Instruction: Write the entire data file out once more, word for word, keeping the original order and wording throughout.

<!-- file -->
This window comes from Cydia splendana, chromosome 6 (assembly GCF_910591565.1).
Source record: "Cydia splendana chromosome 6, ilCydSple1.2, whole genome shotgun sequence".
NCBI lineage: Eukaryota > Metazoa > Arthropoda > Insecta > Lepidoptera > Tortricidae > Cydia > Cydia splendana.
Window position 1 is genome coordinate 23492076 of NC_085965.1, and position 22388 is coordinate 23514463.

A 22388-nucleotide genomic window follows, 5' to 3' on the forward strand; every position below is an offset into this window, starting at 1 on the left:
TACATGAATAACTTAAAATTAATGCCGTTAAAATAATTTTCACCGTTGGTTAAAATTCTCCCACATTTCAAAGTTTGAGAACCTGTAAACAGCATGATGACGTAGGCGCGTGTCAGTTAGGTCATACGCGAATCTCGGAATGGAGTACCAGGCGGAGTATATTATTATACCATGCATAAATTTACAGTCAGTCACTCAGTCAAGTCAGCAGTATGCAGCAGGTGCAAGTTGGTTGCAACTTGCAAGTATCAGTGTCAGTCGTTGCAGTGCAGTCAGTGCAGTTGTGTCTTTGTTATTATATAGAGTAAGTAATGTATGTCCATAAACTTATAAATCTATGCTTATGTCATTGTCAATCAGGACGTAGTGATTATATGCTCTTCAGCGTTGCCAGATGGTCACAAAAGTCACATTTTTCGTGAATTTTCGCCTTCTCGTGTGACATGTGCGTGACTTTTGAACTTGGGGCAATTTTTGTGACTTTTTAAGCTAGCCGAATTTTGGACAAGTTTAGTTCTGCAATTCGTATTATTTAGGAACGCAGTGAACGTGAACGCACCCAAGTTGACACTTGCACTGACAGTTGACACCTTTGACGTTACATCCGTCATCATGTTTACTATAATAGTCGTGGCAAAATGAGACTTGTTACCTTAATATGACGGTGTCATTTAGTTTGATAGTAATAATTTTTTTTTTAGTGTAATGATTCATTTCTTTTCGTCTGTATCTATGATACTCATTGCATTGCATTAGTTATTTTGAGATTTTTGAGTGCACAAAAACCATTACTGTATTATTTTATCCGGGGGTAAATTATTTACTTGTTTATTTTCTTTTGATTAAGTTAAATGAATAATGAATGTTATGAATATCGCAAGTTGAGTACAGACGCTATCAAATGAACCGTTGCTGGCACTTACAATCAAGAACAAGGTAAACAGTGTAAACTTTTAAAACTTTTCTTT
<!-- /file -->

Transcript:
This window comes from Cydia splendana, chromosome 6 (assembly GCF_910591565.1).
Source record: "Cydia splendana chromosome 6, ilCydSple1.2, whole genome shotgun sequence".
NCBI lineage: Eukaryota > Metazoa > Arthropoda > Insecta > Lepidoptera > Tortricidae > Cydia > Cydia splendana.
Window position 1 is genome coordinate 23492076 of NC_085965.1, and position 22388 is coordinate 23514463.

A 22388-nucleotide genomic window follows, 5' to 3' on the forward strand; every position below is an offset into this window, starting at 1 on the left:
TACATGAATAACTTAAAATTAATGCCGTTAAAATAATTTTCACCGTTGGTTAAAATTCTCCCACATTTCAAAGTTTGAGAACCTGTAAACAGCATGATGACGTAGGCGCGTGTCAGTTAGGTCATACGCGAATCTCGGAATGGAGTACCAGGCGGAGTATATTATTATACCATGCATAAATTTACAGTCAGTCACTCAGTCAAGTCAGCAGTATGCAGCAGGTGCAAGTTGGTTGCAACTTGCAAGTATCAGTGTCAGTCGTTGCAGTGCAGTCAGTGCAGTTGTGTCTTTGTTATTATATAGAGTAAGTAATGTATGTCCATAAACTTATAAATCTATGCTTATGTCATTGTCAATCAGGACGTAGTGATTATATGCTCTTCAGCGTTGCCAGATGGTCACAAAAGTCACATTTTTCGTGAATTTTCGCCTTCTCGTGTGACATGTGCGTGACTTTTGAACTTGGGGCAATTTTTGTGACTTTTTAAGCTAGCCGAATTTTGGACAAGTTTAGTTCTGCAATTCGTATTATTTAGGAACGCAGTGAACGTGAACGCACCCAAGTTGACACTTGCACTGACAGTTGACACCTTTGACGTTACATCCGTCATCATGTTTACTATAATAGTCGTGGCAAAATGAGACTTGTTACCTTAATATGACGGTGTCATTTAGTTTGATAGTAATAATTTTTTTTTTAGTGTAATGATTCATTTCTTTTCGTCTGTATCTATGATACTCATTGCATTGCATTAGTTATTTTGAGATTTTTGAGTGCACAAAAACCATTACTGTATTATTTTATCCGGGGGTAAATTATTTACTTGTTTATTTTCTTTTGATTAAGTTAAATGAATAATGAATGTTATGAATATCGCAAGTTGAGTACAGACGCTATCAAATGAACCGTTGCTGGCACTTACAATCAAGAACAAGGTAAACAGTGTAAACTTTTAAAACTTTTCTTT